A majority of films featured in Netflix’s new “Palestinian Stories” collection were directed by supporters of the Boycott, Divestment and Sanctions movement against Israel, according to right-wing watchdog Im Tirtzu.
Im Tirtzu charged this week that 16 of the 19 directors directing the various films support BDS.
The streaming giant, which tagged the Palestinian films as “Social Issue Dramas,” rebuffed the accusation.
“Netflix believes in artistic freedom and is continuously investing in authentic storytelling from all over the world,” it said in a statement. “The Palestinian film collection will showcase the depth and diversity of the Palestinian experience, exploring people’s lives, dreams, families, friendships, and love.”
The streaming platform has invested in dozens of Israeli shows like “Hit and Run,” “Fauda,” “Shtisel,” “When Heroes Fly” and others, said a Netflix representative in Israel.
Netflix recently released an official statement on Twitter and Instagram outlining its position against antisemitism in all its forms, including a worrying increase in hate crimes and Holocaust denial, the Netflix representative noted.
The Palestinian collection features a variety of directors and films. Twelve of the films are short, and the entire selection spans more than a decade of Palestinian-made movies.
Some of the Palestinian filmmakers are Christian, others are Muslim. There are a handful of female Palestinian directors, including Jessica Habie, director of 2014’s “Mars at Sunrise,” who identifies herself as being from a Jewish-Arab family with Guatemalan heritage.
Five of the films are by Mahdi Fleifel, who was born in a Palestinian refugee camp in Lebanon and moved to Dubai and then Denmark with his family, but whose films and company — Nakba FilmWorks — touch on his family’s connection and disillusionment with the lack of prospects for their homeland, Palestine.
While many of the featured directors on Netflix now live outside the Middle East, they have repeatedly returned to the conflict for the potent fodder it offers for their work.
Hany Abu Assad, a Nazareth-born filmmaker living in the Netherlands whose award-winning 2013 film, “Omar,” is about a young Palestinian baker who becomes a militant, has always found that Palestine offers the most inspiration.
“I lived abroad for 25 years, but I still felt like I was part of the Palestinian story,” he told The Times of Israel in 2013, remembering “humiliating experiences” at the airport and checkpoints, and when his aunt couldn’t visit her dying mother because of border and residence issues.
Abu Assad told Variety in May, during renewed violence between Israelis and Palestinians in and around Gaza, that as an artist, he “wants to be part of the resistance by making valuable movies. Any Palestinian film is an act of resistance because when you’re making a film, which is recognized as a high art form, you are defying and debunking the supremacist power that is telling you that you’re worthless.”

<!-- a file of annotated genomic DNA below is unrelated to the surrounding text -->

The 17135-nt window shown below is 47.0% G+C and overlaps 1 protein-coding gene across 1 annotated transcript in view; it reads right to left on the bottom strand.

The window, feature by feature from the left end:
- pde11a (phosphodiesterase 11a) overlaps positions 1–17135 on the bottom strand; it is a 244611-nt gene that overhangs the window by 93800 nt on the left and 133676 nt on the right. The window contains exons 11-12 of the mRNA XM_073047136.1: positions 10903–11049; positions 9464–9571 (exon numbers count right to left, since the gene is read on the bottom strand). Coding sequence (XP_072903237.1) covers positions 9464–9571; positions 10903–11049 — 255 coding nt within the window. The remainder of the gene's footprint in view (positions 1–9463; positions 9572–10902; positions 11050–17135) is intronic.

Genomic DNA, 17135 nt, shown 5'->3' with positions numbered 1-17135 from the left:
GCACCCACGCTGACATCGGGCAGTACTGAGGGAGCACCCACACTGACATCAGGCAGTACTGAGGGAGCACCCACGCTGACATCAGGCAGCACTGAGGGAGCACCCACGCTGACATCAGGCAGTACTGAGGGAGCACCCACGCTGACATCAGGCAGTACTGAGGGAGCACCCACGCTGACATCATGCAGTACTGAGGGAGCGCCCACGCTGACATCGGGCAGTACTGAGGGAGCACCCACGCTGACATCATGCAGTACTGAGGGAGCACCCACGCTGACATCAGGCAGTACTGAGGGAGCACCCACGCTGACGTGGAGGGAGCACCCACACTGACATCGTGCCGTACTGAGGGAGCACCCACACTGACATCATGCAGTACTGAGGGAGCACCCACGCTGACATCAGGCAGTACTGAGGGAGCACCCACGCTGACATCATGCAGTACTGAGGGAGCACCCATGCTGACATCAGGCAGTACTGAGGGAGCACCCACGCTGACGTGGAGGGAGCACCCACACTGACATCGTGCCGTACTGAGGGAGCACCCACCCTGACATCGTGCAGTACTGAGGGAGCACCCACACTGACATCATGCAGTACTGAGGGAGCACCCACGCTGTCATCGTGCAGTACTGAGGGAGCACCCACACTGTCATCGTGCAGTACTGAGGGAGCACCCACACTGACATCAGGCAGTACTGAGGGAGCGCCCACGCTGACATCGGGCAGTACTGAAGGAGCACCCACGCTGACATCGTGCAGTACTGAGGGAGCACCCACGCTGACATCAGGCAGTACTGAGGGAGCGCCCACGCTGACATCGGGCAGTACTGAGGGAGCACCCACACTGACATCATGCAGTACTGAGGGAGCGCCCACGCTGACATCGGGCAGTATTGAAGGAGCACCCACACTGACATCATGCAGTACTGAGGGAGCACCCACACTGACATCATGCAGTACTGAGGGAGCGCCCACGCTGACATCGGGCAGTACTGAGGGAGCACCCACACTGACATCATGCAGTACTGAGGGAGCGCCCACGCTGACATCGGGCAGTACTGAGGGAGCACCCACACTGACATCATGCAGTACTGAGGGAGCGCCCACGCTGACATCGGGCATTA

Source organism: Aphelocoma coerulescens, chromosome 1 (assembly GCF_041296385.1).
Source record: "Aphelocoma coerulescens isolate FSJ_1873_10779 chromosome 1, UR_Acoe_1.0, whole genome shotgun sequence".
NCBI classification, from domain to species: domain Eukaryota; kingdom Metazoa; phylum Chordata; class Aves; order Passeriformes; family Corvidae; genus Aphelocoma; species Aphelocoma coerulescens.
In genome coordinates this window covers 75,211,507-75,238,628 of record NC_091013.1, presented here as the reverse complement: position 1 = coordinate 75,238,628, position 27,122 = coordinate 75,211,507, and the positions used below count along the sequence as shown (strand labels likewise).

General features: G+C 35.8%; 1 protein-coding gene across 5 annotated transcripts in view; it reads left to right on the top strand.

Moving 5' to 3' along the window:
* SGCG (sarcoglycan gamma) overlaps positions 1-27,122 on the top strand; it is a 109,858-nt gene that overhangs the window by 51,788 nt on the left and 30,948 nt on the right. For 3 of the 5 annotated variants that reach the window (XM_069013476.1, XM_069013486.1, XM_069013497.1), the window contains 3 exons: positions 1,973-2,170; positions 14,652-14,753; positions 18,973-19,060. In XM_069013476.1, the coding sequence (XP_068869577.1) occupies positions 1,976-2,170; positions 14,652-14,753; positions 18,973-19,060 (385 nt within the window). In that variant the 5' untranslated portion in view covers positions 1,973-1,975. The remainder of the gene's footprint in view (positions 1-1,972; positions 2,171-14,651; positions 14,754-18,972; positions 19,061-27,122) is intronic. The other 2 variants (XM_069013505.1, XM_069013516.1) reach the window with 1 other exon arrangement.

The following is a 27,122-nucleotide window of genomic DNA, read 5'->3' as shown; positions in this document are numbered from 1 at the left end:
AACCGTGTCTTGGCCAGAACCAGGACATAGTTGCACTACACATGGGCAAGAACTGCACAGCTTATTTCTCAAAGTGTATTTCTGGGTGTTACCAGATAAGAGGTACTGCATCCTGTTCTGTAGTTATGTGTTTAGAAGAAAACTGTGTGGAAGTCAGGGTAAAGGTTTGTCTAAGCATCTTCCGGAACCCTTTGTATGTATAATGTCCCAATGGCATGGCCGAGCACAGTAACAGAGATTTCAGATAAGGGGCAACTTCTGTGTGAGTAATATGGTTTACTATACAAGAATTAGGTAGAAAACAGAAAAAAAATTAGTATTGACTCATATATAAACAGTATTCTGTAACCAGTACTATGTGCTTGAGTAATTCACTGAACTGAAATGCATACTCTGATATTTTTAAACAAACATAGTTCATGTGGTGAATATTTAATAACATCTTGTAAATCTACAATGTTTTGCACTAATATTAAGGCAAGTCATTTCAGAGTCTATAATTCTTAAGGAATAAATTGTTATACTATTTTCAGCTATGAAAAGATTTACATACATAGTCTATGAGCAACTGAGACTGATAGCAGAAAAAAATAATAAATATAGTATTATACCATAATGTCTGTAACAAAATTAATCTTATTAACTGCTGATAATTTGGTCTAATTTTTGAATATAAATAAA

Another Nazareth-born filmmaker of Abu Assad’s generation is Elia Suleiman, who has lived in Paris for years and is considered the film industry’s heir to Buster Keaton for his existentialist comedies.
Two of his films, “Chronicle of a Disappearance” and “Divine Intervention,” are now streaming on Netflix.
Suleiman said that his first films were a shock to audiences because they were humorous, while portraying the realities of Palestinian life.
“People attacked the film because they thought films were either with us or against us,” he told The Irish Times in June. “Or that films should be used to promote the cause or show violence of the other, of the oppressor. And suddenly, this humorous film came along and people went as far as accusing me of being a traitor, a collaborator.”
Suleiman received Israeli government funding for “Chronicle of a Disappearance,” his 1996 film, now on Netflix, in which he stars.
There was a brief period in the late 1990s, following the 1995 Oslo Accords between Israel and the Palestinian Authority, that the Israel Film Fund helped produce films that dealt with politically sensitive content, and allowed those films to be identified and distributed as Palestinian, not Israeli.
When Israeli filmmaker Eran Kolirin’s latest film, “Let There Be Morning,” about a Palestinian family, premiered at the Cannes film festival this summer, the Palestinian actors boycotted the screening because of its identification as Israeli, and not Palestinian.
It’s complicated, filmmaker Annemarie Jacir told Deadline Hollywood in July. Jacir’s 2007 film, “Salt of This Sea,” is also part of the Palestinian collection currently on Netflix.
“Salt of This Sea” follows a working-class American woman whose parents were Palestinian refugees, as she makes her first return to her family’s homeland.
Jacir said that story is paramount, rather than the idea of being a representative for all Palestinian voices.
“I don’t want to represent Palestine or Palestinians, I want to tell stories that I feel are real stories that are really interesting to me, that are complicated and aren’t just black and white,” she told Deadline. “I want to ask and leave questions. But sometimes, when you are in a space where you are the only film screening from that particular region, people really want you to be the spokesperson, or they want your film to represent something.”
As The Times of Israel’s political correspondent, I spend my days in the Knesset trenches, speaking with politicians and advisers to understand their plans, goals and motivations.
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